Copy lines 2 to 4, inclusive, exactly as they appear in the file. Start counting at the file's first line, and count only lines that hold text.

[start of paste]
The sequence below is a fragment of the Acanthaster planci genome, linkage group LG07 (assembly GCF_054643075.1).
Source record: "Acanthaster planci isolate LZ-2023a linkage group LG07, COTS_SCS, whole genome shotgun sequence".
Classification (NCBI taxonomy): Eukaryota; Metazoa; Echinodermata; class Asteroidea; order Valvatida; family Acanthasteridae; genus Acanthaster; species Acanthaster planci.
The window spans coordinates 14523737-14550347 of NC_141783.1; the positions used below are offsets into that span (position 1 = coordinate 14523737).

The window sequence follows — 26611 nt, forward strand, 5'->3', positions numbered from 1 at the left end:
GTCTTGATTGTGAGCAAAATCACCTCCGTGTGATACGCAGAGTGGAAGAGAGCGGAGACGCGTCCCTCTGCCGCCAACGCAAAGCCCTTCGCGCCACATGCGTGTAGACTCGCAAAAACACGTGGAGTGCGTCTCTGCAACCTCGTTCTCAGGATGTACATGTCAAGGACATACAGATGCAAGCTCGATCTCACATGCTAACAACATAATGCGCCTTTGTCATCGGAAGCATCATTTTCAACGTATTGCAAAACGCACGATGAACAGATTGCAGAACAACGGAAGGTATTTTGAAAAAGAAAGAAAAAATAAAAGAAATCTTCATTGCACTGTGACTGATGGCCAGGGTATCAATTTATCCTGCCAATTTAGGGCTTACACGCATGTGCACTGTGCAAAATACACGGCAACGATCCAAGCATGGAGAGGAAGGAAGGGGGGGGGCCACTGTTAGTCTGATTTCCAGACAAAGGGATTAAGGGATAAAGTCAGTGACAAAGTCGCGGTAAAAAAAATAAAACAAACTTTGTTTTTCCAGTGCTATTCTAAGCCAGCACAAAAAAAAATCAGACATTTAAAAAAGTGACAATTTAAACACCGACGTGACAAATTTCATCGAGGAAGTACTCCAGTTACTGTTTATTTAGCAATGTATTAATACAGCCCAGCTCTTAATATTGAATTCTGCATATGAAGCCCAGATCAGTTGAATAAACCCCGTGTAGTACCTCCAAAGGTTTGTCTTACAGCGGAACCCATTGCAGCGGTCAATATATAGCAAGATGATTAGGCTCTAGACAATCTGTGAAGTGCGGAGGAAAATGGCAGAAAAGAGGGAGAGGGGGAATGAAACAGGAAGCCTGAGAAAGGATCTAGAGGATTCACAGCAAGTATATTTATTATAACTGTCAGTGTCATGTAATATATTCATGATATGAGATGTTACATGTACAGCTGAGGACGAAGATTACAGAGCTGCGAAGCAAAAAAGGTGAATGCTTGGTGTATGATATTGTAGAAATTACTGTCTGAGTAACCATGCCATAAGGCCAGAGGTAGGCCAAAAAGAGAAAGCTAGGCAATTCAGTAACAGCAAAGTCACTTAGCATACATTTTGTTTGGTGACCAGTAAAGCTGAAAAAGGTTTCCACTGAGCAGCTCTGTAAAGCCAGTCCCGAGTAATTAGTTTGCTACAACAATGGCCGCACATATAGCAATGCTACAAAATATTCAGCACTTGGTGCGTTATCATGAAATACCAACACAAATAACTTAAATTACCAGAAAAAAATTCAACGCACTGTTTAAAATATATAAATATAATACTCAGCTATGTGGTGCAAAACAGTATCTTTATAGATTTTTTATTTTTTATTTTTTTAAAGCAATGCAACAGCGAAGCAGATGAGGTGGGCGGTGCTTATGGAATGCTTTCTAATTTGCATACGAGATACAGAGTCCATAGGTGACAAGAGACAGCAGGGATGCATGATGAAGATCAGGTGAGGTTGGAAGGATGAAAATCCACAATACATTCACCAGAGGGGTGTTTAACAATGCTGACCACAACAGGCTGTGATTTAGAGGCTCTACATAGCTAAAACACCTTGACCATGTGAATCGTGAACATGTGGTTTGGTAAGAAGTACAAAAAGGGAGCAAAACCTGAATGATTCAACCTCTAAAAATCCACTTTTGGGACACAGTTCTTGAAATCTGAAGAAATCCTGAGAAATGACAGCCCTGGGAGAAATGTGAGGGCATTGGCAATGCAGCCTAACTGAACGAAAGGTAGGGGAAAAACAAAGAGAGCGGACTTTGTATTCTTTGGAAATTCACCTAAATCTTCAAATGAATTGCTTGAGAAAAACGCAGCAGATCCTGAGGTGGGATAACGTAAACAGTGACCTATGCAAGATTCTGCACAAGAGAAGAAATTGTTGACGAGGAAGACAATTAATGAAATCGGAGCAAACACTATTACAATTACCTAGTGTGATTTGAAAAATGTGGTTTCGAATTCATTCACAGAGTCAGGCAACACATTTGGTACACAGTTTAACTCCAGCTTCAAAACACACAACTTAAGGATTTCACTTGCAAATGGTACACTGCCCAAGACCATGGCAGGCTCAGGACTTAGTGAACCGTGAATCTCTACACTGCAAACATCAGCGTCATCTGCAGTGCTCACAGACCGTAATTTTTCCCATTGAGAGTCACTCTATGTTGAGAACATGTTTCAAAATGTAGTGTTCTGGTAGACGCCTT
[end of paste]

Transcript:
Source record: "Acanthaster planci isolate LZ-2023a linkage group LG07, COTS_SCS, whole genome shotgun sequence".
Classification (NCBI taxonomy): Eukaryota; Metazoa; Echinodermata; class Asteroidea; order Valvatida; family Acanthasteridae; genus Acanthaster; species Acanthaster planci.
The window spans coordinates 14523737-14550347 of NC_141783.1; the positions used below are offsets into that span (position 1 = coordinate 14523737).